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June 5, 2013

3 Affordable Ways to Enjoy A Long Weekend

Filed under: Travel — Lesli Peterson @ 7:01 am
Using the CityPASS to explore the Georgia Aquarium

Using CityPASS to explore the Georgia Aquarium

Two things often hold families back from traveling together: time and money.  Vacation time from work, for the typical family breadwinner, is infrequent and precious.  Escaping over an extended weekend gives the entire family opportunity to connect without having to dip into the “time off” pool.  Once a long weekend presents itself, a limited budget may still be a concern.  Consider the following three suggestions for making your ‘great escape’ affordable.

 

Take a day trip

Eileen Gunn, Founder and Editor at Families, Go! , recommends TripAdvisor’s Tank of Gas Tool.  It suggests places that are ¼, ½ or a full tank of gas from home, as well as attractions, restaurants and hotels in the area.  You might be surprised that some places are closer than you expect.

For example, the beach at Hilton Head, SC is less than a tank of gas from the heart of land-locked Atlanta (237 miles and $38.)  A half-tank of gas (144 miles and $25) will take you into the Smokey Mountains. Knowing this makes both options possible; simply select the distance that best fits your budget.  From many locations, especially on the coast, you don’t have to drive far to experience a dramatic change in your environment.

Consider that a ‘half-tank’ gas trip is 100 – 150 miles from home, about a two-hour drive.  That means you don’t have to leave the night before in order to enjoy a full weekend, which saves on hotel expenditure.  Leave early on Saturday morning and arrive at your destination before lunch. You can enjoy your stay until lunch on Monday, then head home in time to unwind before dinner and ‘back to the grind’ preparations.

 

Experience a ‘staycation’

What about exploring in your own backyard?  Between balancing multiple kids, scouts, choir practice, ballet and dinner, it is often difficult to embrace the family attractions that your own city provides.  Use your long weekend to wander the art museum or roam among the dinosaurs at the natural history center, right in your hometown.

Use a city discount card, typically marketed to tourists, to save on familiar attractions. CityPASS  and Smart Destinations bundle passes to attractions in multiple cities around the country, providing savings of up to 55%.   With your passes pre-purchased, you can usually skip ticket lines. Also, look for perks with your package. For example, CityPASS ticket books include coupons to local restaurants and the option to upgrade to behind-the-scenes VIP tours for a reduced price.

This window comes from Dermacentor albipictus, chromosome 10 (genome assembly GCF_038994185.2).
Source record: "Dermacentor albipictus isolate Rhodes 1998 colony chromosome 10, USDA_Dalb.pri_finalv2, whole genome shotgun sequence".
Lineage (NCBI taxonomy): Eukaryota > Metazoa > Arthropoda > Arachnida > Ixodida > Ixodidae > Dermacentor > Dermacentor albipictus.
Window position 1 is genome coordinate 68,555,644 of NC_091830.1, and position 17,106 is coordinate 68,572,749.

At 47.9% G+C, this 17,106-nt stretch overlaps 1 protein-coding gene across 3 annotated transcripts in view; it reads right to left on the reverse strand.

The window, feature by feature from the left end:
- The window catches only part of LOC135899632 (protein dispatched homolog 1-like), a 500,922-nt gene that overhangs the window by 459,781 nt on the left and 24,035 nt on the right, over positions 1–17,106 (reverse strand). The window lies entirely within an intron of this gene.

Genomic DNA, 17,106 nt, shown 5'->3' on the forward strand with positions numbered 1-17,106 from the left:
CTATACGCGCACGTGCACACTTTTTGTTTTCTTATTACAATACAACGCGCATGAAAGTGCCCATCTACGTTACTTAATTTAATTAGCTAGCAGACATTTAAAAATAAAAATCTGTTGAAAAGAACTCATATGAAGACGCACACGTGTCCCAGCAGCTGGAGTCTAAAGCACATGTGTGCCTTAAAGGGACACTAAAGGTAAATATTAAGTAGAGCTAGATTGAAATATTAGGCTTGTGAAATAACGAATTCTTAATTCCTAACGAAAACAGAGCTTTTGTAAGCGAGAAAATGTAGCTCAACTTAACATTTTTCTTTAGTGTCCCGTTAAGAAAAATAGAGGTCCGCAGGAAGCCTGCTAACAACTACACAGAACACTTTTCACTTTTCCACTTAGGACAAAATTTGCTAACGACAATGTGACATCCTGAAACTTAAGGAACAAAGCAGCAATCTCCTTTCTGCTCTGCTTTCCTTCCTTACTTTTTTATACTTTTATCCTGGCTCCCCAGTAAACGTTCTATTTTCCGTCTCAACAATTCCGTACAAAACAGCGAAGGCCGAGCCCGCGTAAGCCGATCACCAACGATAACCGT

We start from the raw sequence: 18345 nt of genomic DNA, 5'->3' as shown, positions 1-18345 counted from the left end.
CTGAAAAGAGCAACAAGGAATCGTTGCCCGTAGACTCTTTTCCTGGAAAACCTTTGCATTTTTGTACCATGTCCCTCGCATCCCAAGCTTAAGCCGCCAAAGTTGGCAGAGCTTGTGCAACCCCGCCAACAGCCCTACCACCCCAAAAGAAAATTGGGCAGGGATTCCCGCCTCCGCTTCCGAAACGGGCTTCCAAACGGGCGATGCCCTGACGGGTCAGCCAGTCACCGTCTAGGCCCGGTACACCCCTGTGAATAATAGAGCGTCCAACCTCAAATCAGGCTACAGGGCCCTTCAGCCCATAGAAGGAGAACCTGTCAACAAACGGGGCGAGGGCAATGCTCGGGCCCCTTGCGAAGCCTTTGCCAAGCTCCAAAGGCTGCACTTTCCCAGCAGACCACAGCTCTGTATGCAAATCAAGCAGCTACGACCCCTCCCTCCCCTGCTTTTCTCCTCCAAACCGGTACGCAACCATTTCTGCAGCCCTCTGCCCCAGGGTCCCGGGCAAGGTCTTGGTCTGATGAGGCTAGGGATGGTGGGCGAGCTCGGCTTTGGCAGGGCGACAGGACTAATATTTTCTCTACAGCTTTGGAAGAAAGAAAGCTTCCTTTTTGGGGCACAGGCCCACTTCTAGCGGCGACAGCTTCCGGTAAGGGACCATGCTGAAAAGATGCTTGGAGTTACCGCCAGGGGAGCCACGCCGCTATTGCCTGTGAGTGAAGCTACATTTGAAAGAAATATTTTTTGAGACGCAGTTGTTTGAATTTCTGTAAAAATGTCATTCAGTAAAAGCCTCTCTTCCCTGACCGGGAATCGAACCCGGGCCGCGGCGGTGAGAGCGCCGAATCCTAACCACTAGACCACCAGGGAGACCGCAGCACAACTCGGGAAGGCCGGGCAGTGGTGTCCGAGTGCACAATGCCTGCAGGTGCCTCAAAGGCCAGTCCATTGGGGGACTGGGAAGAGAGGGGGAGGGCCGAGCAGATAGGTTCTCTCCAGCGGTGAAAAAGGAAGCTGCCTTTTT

To make a staycation feel more like a true vacation, consider using the money saved on attractions and gas or plane tickets to stay at a hotel in your hometown.  Being away from the laundry and yard work will ensure you spend quality time together for the duration of the weekend.  Staying in the heart of the city can be an exciting adventure for rural or suburban-raised children; the sights, sounds and smells are new and unique.

When your book your hotel, be sure to tell them you are a resident of the area, and that you are taking a staycation.  There are often discounted rates for families embarking on this new trend.  Consider a room with a kitchenette; although priced a little higher, it will bring an overall savings when you consider the cost of dining out for every meal. Finally, don’t forget your swimsuit – the pool is the perfect place to relax after a day of sightseeing.

 

Camp under the stars

Camping can be as luxurious or as affordable as you want to make it. If you are on a budget, research the overnight rates at various locations.  The state park is an option, but it might not be the best one. In California camping in a state park is as low as $8 per night whereas state park camping in Georgia will cost you a nightly fee of $28.  If the state park rates are too costly then scout private campgrounds.

Cut costs by bringing your own food rather than eating out.  Sandwiches work well, or try a bucket of mom’s fried chicken, which can be delicious without a microwave to warm it.  Morning eggs can be cooked over a campfire or hard-boiled before leaving the house. Speaking of the campfire, bringing your own wood can also save you money.  Campfire wood sold on site is usually 2-3 times more expensive than what you will find at a convenience store closer to home. Another idea for the more adventurous family: catch your food!  Find a campsite near a stocked lake and plan your fishing activities right before dinner.

If camping is new to you, then the initial cost of camping equipment might feel daunting.  Consider scouring the thrift stores, Goodwill and Craigslist for the basics.  When other families are looking to upgrade their equipment, you can benefit.  Ask friends and family about their camping supplies; many people are eager to loan you their butane stove or portable chairs.  Who knows, maybe they’ll even join you on your adventure!  Additionally, places like Mountain Side Gear Rental will loan you the equipment. For example, a Eureka Assault 4 person tent retails for about $350, but a weekend rental with Mountain Side is under $50.

 

Whether you head to the city to take-in your own backyard, wander in the wilderness to escape the crowds, or explore a new city that is close to home, you can easily leverage a long weekend for affordable family fun.

 

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